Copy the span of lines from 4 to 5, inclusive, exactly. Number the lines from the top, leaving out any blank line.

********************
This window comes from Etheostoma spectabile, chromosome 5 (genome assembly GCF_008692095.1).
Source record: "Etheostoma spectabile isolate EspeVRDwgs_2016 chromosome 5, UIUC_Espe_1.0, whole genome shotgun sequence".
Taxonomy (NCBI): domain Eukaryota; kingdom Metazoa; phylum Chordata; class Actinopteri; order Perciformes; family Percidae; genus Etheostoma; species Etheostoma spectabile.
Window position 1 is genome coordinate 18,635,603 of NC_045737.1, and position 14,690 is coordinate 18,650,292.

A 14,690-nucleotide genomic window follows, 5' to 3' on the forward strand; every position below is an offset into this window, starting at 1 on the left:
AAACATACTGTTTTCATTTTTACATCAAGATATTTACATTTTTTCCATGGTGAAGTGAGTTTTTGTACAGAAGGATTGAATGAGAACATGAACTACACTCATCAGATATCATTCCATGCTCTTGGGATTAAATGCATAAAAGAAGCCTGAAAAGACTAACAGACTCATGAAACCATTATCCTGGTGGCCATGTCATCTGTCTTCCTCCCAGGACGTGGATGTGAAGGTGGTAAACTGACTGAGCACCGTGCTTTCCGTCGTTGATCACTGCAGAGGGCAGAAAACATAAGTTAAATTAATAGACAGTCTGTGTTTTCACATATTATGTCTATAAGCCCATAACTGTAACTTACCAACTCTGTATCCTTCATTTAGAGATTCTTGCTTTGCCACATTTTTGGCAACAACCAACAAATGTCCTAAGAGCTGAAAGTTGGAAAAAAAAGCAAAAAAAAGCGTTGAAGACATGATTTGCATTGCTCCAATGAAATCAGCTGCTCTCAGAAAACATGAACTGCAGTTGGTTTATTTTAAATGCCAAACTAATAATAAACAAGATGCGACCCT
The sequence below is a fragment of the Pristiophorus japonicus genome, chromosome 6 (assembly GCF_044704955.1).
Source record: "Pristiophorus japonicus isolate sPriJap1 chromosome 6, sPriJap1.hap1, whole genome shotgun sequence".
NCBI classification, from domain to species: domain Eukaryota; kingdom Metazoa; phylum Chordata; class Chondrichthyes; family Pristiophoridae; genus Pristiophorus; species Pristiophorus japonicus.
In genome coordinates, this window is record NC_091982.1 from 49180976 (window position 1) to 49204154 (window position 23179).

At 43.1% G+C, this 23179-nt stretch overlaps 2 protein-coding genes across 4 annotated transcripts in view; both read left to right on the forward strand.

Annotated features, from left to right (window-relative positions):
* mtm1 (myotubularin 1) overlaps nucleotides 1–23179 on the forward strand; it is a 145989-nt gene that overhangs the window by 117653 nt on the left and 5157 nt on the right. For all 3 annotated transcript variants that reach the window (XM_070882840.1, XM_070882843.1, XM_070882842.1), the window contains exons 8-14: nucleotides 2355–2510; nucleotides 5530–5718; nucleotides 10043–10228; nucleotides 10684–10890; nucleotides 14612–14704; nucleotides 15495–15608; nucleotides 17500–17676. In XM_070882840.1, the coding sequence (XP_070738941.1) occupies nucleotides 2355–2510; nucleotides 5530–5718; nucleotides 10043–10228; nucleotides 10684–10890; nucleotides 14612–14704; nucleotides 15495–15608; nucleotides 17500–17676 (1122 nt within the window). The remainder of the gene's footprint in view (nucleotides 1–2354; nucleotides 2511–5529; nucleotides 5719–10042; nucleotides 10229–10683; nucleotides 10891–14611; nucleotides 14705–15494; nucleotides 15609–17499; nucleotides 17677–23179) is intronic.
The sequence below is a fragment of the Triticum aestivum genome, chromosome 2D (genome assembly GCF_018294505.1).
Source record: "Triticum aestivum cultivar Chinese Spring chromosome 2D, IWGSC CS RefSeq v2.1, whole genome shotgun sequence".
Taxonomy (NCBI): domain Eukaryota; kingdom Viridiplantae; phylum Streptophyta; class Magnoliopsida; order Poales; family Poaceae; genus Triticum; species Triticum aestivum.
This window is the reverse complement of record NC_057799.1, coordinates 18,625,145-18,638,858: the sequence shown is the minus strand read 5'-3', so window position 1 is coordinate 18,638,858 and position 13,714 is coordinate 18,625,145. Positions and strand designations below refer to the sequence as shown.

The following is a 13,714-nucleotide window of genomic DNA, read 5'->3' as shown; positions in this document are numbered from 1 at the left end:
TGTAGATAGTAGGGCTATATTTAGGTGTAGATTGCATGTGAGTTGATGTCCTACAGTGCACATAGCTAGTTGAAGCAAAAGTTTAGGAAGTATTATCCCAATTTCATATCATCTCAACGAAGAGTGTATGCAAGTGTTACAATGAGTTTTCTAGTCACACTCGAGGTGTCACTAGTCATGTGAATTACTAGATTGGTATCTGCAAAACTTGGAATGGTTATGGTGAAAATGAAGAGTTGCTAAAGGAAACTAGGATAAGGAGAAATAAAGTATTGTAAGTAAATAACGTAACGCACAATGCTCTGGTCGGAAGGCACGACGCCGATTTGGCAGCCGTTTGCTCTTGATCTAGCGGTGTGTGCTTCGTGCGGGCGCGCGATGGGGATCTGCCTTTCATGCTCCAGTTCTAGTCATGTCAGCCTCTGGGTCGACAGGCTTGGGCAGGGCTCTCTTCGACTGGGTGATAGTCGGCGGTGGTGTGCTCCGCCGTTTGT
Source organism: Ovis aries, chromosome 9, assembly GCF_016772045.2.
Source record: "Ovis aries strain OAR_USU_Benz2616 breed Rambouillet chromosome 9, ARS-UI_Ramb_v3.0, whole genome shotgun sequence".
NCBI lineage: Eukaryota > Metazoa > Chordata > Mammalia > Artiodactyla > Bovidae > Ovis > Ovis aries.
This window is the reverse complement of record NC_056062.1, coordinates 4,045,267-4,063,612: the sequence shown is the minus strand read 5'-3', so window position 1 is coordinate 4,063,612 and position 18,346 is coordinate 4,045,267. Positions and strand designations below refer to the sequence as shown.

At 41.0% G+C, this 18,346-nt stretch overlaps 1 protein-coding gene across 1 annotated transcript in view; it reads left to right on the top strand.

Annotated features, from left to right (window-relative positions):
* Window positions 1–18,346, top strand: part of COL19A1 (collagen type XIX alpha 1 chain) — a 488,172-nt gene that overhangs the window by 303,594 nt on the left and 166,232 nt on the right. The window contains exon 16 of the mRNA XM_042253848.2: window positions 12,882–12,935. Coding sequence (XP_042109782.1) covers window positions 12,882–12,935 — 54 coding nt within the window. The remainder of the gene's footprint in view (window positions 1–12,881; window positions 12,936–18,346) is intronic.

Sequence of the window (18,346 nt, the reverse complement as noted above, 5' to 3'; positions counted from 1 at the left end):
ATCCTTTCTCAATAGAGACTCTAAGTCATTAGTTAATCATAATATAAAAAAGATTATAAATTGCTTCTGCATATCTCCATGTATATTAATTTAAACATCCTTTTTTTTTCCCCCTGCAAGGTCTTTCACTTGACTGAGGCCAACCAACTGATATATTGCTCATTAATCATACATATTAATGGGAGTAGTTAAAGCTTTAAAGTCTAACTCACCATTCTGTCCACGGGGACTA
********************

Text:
Window position 1 is genome coordinate 18,635,603 of NC_045737.1, and position 14,690 is coordinate 18,650,292.

A 14,690-nucleotide genomic window follows, 5' to 3' on the forward strand; every position below is an offset into this window, starting at 1 on the left: